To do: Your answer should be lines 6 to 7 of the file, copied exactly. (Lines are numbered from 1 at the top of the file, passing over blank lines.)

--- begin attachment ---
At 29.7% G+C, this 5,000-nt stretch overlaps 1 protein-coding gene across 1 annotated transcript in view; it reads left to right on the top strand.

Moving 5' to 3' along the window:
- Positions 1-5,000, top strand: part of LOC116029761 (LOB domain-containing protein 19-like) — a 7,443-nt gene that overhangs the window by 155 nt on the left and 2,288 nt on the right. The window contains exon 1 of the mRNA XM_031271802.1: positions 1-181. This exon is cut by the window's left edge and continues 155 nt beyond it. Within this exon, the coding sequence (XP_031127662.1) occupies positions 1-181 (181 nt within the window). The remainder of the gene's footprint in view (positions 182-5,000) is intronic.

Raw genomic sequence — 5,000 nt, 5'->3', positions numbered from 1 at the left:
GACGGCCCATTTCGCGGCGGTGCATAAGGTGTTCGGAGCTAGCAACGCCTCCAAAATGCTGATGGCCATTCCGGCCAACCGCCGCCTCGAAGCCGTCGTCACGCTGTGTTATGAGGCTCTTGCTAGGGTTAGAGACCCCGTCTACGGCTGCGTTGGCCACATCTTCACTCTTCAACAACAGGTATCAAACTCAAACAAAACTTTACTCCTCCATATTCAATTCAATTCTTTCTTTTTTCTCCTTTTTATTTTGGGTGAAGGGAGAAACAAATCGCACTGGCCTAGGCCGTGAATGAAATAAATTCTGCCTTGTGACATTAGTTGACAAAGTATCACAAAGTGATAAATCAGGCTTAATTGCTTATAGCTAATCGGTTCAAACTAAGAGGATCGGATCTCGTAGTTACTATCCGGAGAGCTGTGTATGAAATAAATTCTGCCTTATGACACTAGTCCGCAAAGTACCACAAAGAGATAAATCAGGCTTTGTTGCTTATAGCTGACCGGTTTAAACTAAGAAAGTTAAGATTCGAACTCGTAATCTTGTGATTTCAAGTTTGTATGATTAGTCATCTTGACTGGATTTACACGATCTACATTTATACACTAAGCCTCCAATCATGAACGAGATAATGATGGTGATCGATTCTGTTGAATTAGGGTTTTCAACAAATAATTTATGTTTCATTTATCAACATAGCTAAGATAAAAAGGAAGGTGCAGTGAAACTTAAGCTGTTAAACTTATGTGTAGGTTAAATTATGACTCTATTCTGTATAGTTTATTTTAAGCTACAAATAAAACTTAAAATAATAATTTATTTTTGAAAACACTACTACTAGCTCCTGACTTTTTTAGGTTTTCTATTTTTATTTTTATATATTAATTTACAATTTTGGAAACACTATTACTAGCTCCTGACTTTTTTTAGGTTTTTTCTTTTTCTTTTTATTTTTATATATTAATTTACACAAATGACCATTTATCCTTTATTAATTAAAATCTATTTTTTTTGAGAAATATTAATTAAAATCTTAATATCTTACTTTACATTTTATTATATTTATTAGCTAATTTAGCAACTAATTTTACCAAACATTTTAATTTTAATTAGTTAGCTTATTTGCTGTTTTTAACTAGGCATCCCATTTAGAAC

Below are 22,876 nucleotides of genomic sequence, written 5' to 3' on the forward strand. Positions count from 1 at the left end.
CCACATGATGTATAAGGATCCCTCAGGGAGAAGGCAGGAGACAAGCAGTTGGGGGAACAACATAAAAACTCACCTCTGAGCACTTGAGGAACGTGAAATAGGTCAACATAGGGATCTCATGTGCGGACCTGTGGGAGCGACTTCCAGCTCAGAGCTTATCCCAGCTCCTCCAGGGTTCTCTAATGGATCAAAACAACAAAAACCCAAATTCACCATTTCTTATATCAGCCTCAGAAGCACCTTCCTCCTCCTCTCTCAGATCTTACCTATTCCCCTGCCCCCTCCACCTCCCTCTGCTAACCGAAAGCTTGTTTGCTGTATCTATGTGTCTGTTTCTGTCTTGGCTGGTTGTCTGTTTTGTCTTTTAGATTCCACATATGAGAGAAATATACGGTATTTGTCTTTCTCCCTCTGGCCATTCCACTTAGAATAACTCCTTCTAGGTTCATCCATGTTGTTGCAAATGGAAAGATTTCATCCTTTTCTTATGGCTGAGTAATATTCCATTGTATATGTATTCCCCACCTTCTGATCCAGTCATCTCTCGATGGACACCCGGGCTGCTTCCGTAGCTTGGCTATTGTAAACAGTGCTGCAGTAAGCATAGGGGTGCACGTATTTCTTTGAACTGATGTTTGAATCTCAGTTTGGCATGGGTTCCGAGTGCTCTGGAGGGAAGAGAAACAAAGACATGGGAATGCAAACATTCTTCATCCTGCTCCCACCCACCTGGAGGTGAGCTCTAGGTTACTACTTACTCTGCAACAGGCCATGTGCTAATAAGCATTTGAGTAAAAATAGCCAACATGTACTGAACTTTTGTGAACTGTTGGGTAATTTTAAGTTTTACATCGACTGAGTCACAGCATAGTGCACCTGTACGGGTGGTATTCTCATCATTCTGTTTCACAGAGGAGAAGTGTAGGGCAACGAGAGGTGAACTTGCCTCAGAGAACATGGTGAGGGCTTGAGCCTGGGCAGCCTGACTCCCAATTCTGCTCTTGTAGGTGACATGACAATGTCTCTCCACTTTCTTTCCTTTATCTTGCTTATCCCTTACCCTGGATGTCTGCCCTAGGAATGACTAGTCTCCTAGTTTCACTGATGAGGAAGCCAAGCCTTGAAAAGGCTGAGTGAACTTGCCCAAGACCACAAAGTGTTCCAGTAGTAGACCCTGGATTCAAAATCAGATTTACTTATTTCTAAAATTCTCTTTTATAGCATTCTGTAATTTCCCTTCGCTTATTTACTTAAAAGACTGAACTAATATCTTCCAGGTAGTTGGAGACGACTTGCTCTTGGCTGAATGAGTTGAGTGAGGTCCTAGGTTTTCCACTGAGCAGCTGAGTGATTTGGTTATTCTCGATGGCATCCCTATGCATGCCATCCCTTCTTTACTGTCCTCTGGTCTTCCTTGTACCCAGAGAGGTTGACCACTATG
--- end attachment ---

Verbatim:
Below are 22,876 nucleotides of genomic sequence, written 5' to 3' on the forward strand. Positions count from 1 at the left end.
CCACATGATGTATAAGGATCCCTCAGGGAGAAGGCAGGAGACAAGCAGTTGGGGGAACAACATAAAAACTCACCTCTGAGCACTTGAGGAACGTGAAATAGGTCAACATAGGGATCTCATGTGCGGACCTGTGGGAGCGACTTCCAGCTCAGAGCTTATCCCAGCTCCTCCAGGGTTCTCTAATGGATCAAAACAACAAAAACCCAAATTCACCATTTCTTATATCAGCCTCAGAAGCACCTTCCTCCTCCTCTCTCAGATCTTACCTATTCCCCTGCCCCCTCCACCTCCCTCTGCTAACCGAAAGCTTGTTTGCTGTATCTATGTGTCTGTTTCTGTCTTGGCTGGTTGTCTGTTTTGTCTTTTAGATTCCACATATGAGAGAAATATACGGTATTTGTCTTTCTCCCTCTGGCCATTCCACTTAGAATAACTCCTTCTAGGTTCATCCATGTTGTTGCAAATGGAAAGATTTCATCCTTTTCTTATGGCTGAGTAATATTCCATTGTATATGTATTCCCCACCTTCTGATCCAGTCATCTCTCGATGGACACCCGGGCTGCTTCCGTAGCTTGGCTATTGTAAACAGTGCTGCAGTAAGCATAGGGGTGCACGTATTTCTTTGAACTGATGTTTGAATCTCAGTTTGGCATGGGTTCCGAGTGCTCTGGAGGGAAGAGAAACAAAGACATGGGAATGCAAACATTCTTCATCCTGCTCCCACCCACCTGGAGGTGAGCTCTAGGTTACTACTTACTCTGCAACAGGCCATGTGCTAATAAGCATTTGAGTAAAAATAGCCAACATGTACTGAACTTTTGTGAACTGTTGGGTAATTTTAAGTTTTACATCGACTGAGTCACAGCATAGTGCACCTGTACGGGTGGTATTCTCATCATTCTGTTTCACAGAGGAGAAGTGTAGGGCAACGAGAGGTGAACTTGCCTCAGAGAACATGGTGAGGGCTTGAGCCTGGGCAGCCTGACTCCCAATTCTGCTCTTGTAGGTGACATGACAATGTCTCTCCACTTTCTTTCCTTTATCTTGCTTATCCCTTACCCTGGATGTCTGCCCTAGGAATGACTAGTCTCCTAGTTTCACTGATGAGGAAGCCAAGCCTTGAAAAGGCTGAGTGAACTTGCCCAAGACCACAAAGTGTTCCAGTAGTAGACCCTGGATTCAAAATCAGATTTACTTATTTCTAAAATTCTCTTTTATAGCATTCTGTAATTTCCCTTCGCTTATTTACTTAAAAGACTGAACTAATATCTTCCAGGTAGTTGGAGACGACTTGCTCTTGGCTGAATGAGTTGAGTGAGGTCCTAGGTTTTCCACTGAGCAGCTGAGTGATTTGGTTATTCTCGATGGCATCCCTATGCATGCCATCCCTTCTTTACTGTCCTCTGGTCTTCCTTGTACCCAGAGAGGTTGACCACTATG